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For other places with the same name, see Courtenay (disambiguation).

Courtenay is a city of about 26,000 people (2016) on the east coast of Vancouver Island, in British Columbia. Together with the Town of Comox and the Village of Cumberland, Courtenay lies in an area known as the Comox Valley between the Beaufort Range and Comox Glacier in the west, and the Strait of Georgia in the east.

Understand[edit]

From its inception, Courtenay's economy relied heavily on the extraction of natural resources, like coal, logging, fishing, and agriculture. Over the years as this natural resource extraction decreased, Courtenay has focused its economic growth on supplying services to the large retiree community and the military families at CFB Comox, which is the largest employer in the Valley, supplying approximately 1,400 jobs. Tourism has also been steadily increasing.

History[edit]

For thousands of years before the first contact with European explorers, Courtenay had been the home to the Comox people now the K'ómoks First Nation. The K'ómoks people farmed the rich agricultural land, and proximity to the local waterways allowed for fishing and trade with nearby First Nations people. In the Comox language, K’omoks means "plenty" – resulting in the Valley being known as the "Land of Plenty". In 1792, Captain George Vancouver, anchored HMS Discovery in what soon would be known as the Comox Harbour and made contact with the First Nations people in the area.

The settlement of Courtenay by Europeans began in the spring of 1862. The first settlers were coal miners from Nanaimo who were drawn to the area, because it had been known as one of the best agricultural districts in the colony. The early settlers relied on the knowledge and help of the local First Nations people. They hired them for general labour and farm work, although they were paid low wages as were most non-white people during that time. Many of the settlers ended up marrying or living with First Nations women who provided trading and social connections to surrounding First Nations people.

In 1864, Robert Brown, leading the Vancouver Island Exploring Expedition, discovered coal deposits in the Comox Valley, and by 1888 Robert Dunsmuir purchased mining claims in the area. He eventually established a mine in Union, later renamed Cumberland, which brought an influx of settlers, and Chinese and Japanese immigrants. During the establishment of the mining and farming industry, the downtown of Courtenay developed on both sides of the Courtenay River, initially on the east side then the west. The two sides were eventually connected by a bridge in 1874.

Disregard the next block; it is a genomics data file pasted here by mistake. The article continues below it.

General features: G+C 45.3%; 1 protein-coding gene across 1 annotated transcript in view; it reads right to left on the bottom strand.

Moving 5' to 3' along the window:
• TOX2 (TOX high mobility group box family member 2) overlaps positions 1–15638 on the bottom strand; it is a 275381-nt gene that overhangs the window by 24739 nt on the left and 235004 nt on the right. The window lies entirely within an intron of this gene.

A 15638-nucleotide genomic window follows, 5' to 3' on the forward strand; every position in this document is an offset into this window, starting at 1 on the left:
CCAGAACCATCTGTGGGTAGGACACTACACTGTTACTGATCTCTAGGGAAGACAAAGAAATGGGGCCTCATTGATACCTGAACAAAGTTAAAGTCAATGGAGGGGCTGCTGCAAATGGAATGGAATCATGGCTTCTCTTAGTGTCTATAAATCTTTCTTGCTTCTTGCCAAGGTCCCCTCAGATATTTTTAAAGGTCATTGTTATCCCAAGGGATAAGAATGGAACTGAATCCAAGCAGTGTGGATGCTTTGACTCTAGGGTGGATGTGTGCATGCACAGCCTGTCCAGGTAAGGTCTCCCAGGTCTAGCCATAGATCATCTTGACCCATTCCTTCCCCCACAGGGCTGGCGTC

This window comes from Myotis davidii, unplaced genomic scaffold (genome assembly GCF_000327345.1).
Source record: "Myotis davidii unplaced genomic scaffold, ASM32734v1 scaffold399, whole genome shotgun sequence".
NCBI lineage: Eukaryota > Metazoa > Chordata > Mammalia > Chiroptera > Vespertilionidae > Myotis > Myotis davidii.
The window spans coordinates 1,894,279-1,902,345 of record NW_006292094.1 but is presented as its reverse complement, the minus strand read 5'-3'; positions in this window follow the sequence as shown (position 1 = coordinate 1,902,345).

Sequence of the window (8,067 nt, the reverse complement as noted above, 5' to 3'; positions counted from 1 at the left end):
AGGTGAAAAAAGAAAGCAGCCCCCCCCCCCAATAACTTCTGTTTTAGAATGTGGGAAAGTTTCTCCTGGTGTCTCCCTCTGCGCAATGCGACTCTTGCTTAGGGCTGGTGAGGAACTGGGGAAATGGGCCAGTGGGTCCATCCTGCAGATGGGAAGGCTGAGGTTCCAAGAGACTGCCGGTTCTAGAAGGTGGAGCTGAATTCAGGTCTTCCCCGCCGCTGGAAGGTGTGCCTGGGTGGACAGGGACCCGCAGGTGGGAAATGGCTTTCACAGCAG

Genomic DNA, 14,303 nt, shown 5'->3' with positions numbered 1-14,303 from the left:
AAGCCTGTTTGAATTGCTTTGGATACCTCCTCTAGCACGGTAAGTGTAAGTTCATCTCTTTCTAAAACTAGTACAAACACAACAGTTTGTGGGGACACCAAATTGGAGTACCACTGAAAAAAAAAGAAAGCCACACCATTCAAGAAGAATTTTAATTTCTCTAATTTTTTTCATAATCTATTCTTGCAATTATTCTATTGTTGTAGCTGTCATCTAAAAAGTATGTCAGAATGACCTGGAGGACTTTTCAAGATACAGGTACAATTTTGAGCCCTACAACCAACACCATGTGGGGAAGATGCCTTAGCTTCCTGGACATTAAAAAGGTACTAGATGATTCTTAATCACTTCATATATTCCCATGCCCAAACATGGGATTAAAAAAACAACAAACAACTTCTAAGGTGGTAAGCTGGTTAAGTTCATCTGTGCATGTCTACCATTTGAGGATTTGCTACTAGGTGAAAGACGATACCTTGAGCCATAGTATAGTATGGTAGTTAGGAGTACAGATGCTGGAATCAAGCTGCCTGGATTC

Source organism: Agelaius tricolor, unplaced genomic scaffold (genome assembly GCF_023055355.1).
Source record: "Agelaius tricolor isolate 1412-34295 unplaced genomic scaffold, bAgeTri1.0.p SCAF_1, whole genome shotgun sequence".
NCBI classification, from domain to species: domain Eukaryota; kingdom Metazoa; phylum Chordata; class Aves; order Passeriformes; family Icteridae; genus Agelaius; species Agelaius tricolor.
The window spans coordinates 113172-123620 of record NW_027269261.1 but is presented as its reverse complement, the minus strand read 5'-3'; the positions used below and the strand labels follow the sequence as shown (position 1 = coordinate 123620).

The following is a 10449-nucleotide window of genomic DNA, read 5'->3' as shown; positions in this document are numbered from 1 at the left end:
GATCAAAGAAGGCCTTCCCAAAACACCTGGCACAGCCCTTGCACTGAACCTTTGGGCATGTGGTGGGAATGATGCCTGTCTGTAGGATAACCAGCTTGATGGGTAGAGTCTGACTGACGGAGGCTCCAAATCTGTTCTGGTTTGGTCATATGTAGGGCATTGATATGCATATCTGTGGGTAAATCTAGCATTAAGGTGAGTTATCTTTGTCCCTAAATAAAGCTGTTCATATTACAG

Courtenay was incorporated as a town in 1915, and designated a city in 1953. The city was named after the Courtenay River, which in turn, was named after George William Courtenay, captain of the British ship HMS Constance, which was stationed in the area between 1846 and 1849. On 12 July 1915, a large fire ripped through 5th Street destroying much of the south side of the downtown. After much of the street was rebuilt, another fire hit the south side of 5th Street, again destroying many of the stores.

On 14 June 1946, a 7.3 magnitude earthquake struck just west of Courtenay, with the epicentre at Forbidden Plateau. The earthquake was felt as far north as Prince Rupert and as far south as Portland, Oregon. Many of the town's chimneys were destroyed, and there was some significant damage to the post office and the Courtenay elementary school. This was the largest earthquake to hit Vancouver Island, and the largest onshore earthquake in Canada on record. There were only two reported deaths.

Climate[edit]

The climate in Courtenay is very similar to that of the rest of Vancouver Island. In the summer months it can sometimes be considered to have a Mediterranean-like climate due to the low levels of precipitation and drying. In the spring and fall seasons, Courtenay tends to be quite cool and wet. It has one of the mildest winters in Canada. The high precipitation levels can be attributed to both the oceanic climate and also its proximity to the Insular Mountain range which results in the rain shadow effect.

Get in[edit]

The Comox Valley stretches from Fanny Bay to Saratoga Beach and includes the communities of Courtenay, Comox and Cumberland, as well as Denman and Hornby Islands. The Comox Valley is accessible by land, sea or air.

By car[edit]

The Comox Valley is a three-hour (220 km/137 mile) drive north from Victoria or a 75-minute (107 km/66 mile) drive from Nanaimo, where the ferry terminals of Departure Bay and Duke Point are located. Drive Highway #19, the new inland, four-lane expressway. From Highway #19 take exits #101, #117, #127, #130 or #144 to access various points in the Comox Valley. Visitors can also take the scenic Oceanside Route on the old Island Highway #19A.

By ferry[edit]

Regular ferry service links the British Columbia Mainland and Washington State to the Comox Valley on Vancouver Island. Riding a ferry provides an opportunity to stretch your legs, get something to eat, browse the gift shop and observe marine traffic and wildlife. It is a mini-cruise in the middle of your vacation.

Take advantage of discounted ferry fares with the Sunshine Coast CirclePac. This Circle Tour offers four ferry/highway routes linking the Comox Valley with the Mainland and lower Vancouver Island. A truly unique way to make the journey a memorable part of the holiday!